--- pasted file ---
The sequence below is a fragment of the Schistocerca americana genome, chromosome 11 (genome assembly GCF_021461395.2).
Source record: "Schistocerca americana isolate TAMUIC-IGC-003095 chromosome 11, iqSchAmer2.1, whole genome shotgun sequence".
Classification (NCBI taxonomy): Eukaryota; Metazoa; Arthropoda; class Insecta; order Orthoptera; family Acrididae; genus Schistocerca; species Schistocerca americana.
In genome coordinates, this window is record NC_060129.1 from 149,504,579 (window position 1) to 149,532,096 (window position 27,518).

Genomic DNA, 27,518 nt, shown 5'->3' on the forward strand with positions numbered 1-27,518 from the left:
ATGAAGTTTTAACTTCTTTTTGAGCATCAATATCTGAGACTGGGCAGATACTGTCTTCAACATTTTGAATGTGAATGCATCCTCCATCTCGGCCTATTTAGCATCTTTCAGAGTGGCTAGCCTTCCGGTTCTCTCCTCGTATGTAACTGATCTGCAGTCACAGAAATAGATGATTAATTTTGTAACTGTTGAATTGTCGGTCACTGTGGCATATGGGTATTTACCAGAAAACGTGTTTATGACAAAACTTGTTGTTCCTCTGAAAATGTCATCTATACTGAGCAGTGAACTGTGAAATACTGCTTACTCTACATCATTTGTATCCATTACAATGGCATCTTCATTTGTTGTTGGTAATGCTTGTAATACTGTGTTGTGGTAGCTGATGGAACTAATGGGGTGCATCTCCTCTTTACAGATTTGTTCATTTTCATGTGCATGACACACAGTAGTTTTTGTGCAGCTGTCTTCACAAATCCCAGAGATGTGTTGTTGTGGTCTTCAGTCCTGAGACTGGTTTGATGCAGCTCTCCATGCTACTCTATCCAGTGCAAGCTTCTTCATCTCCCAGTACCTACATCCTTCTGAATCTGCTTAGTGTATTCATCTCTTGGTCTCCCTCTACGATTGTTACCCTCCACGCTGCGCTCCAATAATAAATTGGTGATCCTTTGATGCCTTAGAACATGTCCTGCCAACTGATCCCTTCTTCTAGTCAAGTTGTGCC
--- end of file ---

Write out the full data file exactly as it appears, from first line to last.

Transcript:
The sequence below is a fragment of the Schistocerca americana genome, chromosome 11 (genome assembly GCF_021461395.2).
Source record: "Schistocerca americana isolate TAMUIC-IGC-003095 chromosome 11, iqSchAmer2.1, whole genome shotgun sequence".
Classification (NCBI taxonomy): Eukaryota; Metazoa; Arthropoda; class Insecta; order Orthoptera; family Acrididae; genus Schistocerca; species Schistocerca americana.
In genome coordinates, this window is record NC_060129.1 from 149,504,579 (window position 1) to 149,532,096 (window position 27,518).

Genomic DNA, 27,518 nt, shown 5'->3' on the forward strand with positions numbered 1-27,518 from the left:
ATGAAGTTTTAACTTCTTTTTGAGCATCAATATCTGAGACTGGGCAGATACTGTCTTCAACATTTTGAATGTGAATGCATCCTCCATCTCGGCCTATTTAGCATCTTTCAGAGTGGCTAGCCTTCCGGTTCTCTCCTCGTATGTAACTGATCTGCAGTCACAGAAATAGATGATTAATTTTGTAACTGTTGAATTGTCGGTCACTGTGGCATATGGGTATTTACCAGAAAACGTGTTTATGACAAAACTTGTTGTTCCTCTGAAAATGTCATCTATACTGAGCAGTGAACTGTGAAATACTGCTTACTCTACATCATTTGTATCCATTACAATGGCATCTTCATTTGTTGTTGGTAATGCTTGTAATACTGTGTTGTGGTAGCTGATGGAACTAATGGGGTGCATCTCCTCTTTACAGATTTGTTCATTTTCATGTGCATGACACACAGTAGTTTTTGTGCAGCTGTCTTCACAAATCCCAGAGATGTGTTGTTGTGGTCTTCAGTCCTGAGACTGGTTTGATGCAGCTCTCCATGCTACTCTATCCAGTGCAAGCTTCTTCATCTCCCAGTACCTACATCCTTCTGAATCTGCTTAGTGTATTCATCTCTTGGTCTCCCTCTACGATTGTTACCCTCCACGCTGCGCTCCAATAATAAATTGGTGATCCTTTGATGCCTTAGAACATGTCCTGCCAACTGATCCCTTCTTCTAGTCAAGTTGTGCC